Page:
I might be grabbing the mic soon myself, as I was invited to come back “try it out”.

And I just might.

After my experience with the play director, creative control seemed to matter more in my next endeavor. But I’m not rigid, I welcome constructive criticism, and collaborations. I like input that makes the story better. With every creative, story and characters matter. Every writer has this intention.

But not every project ends that way.

So my lesson learned during this inspirational outing?

Be brave enough to grab the mic and hold onto your creative control, but be willing to work with others, just choose people you trust when sharing your visions.

 

 

 

 

 

 

Writer Wednesdays … Fan Battles, BS-Ometers, and Nooks & Crannies

1 Feb

When you decided to pursue your passion a twist came at the end of it … Along the journey and after all the obstacles, you ended up seeing what was behind the giant curtain.

Through the discovery, some of the mystery disappeared.

How is the doctor different when she’s a patient? How is the lawyer different when she’s a client? How is the teacher different when he’s the student? How is the pitcher different when he is the batter? How is the writer different when she is the reader?

Yup. Perspectives change when you’re on the other side.

As a writer this question has been posed to me before.

Like the doctor, lawyer, pitcher, and teacher, the writer becomes more aware of the approach and of the details. We  give our fellow writer the benefit of the doubt, but don’t walk blindly into the story.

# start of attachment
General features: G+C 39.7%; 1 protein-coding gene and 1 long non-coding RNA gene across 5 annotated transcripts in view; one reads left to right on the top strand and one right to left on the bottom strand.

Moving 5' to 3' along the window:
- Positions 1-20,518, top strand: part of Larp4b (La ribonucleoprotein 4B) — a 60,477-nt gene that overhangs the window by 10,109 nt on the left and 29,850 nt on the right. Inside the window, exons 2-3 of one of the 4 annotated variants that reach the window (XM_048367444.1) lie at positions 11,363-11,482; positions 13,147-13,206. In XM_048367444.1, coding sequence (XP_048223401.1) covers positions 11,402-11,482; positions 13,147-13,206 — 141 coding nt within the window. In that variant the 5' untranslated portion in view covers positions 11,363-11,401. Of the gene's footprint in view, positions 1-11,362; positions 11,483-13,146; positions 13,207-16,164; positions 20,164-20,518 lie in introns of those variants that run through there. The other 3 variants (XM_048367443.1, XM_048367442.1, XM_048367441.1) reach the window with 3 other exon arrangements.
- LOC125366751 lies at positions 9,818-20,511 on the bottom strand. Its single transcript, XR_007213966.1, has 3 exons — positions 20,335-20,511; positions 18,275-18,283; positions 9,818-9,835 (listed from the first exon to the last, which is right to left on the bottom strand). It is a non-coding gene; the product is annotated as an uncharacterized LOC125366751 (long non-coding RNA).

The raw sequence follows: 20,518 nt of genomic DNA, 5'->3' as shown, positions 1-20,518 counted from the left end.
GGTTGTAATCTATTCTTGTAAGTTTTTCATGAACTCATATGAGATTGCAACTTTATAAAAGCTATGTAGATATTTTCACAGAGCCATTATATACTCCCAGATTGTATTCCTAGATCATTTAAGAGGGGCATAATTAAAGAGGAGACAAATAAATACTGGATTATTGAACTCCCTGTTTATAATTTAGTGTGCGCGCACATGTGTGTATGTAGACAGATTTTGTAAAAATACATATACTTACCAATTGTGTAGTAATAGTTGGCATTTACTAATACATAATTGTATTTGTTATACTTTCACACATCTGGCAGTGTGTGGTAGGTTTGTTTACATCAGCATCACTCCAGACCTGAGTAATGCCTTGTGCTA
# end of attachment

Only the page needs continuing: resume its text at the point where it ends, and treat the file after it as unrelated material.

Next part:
We just pay attention more. We can smell the BS when it surfaces and tries to camouflage itself as substance. I feel like my BS-ometer has gotten better throughout the years. You notice things that others might not, even with the most avid readers, you still have an edge because you’ve been behind the scenes.

But aside from having a finely tuned BS-ometer,  I get into the nitty-gritty of it with characters. I’m in the nooks and crannies. Characters are big for me, whether it’s from a book or on a television show. Characters are what make it happen for me. Story and plot are intriguing, they peak my interest, but characters are what make me stay all the way to the end. I pay attention to how the character mattered to this writer and how they developed. I’m constantly on the look-out for that A-HA! moment and see how the character responds. Is it the way I thought she would?

When the character becomes so amazingly great that it changes me from a writer into a fan, that’s a job well done by the creator. It’s hard for me to watch series finales sometimes because the fan in me battles the writer in me. Sons of Anarchy, Breaking Bad, LOST, 24, The Closer … all of these had me on the edge of my seat for the series finales and as a writer, I battled with the fan inside of me.

The fan roots for the underdog and the happy ending, but sometimes as a writer you just know … you know that can’t happen because it’ll betray the story and the character’s intention.

Being a writer, enhanced the reading and watching experiences for me. I see the strings being pulled and think wow how amazingly awesome that they pulled this off, or when I’m disappointed I think, man there could have been a better way. The fan and writer constantly battle each other when the stories are good.

Some people may think it works against them to know what’s coming, to know how the pieces are being moved. I just think it makes you pay attention more, makes you look at the decisions being made and if you end up becoming a fan … well then, once a fan, always a fan maybe even a die-hard fan.

 

 

Happy Wednesday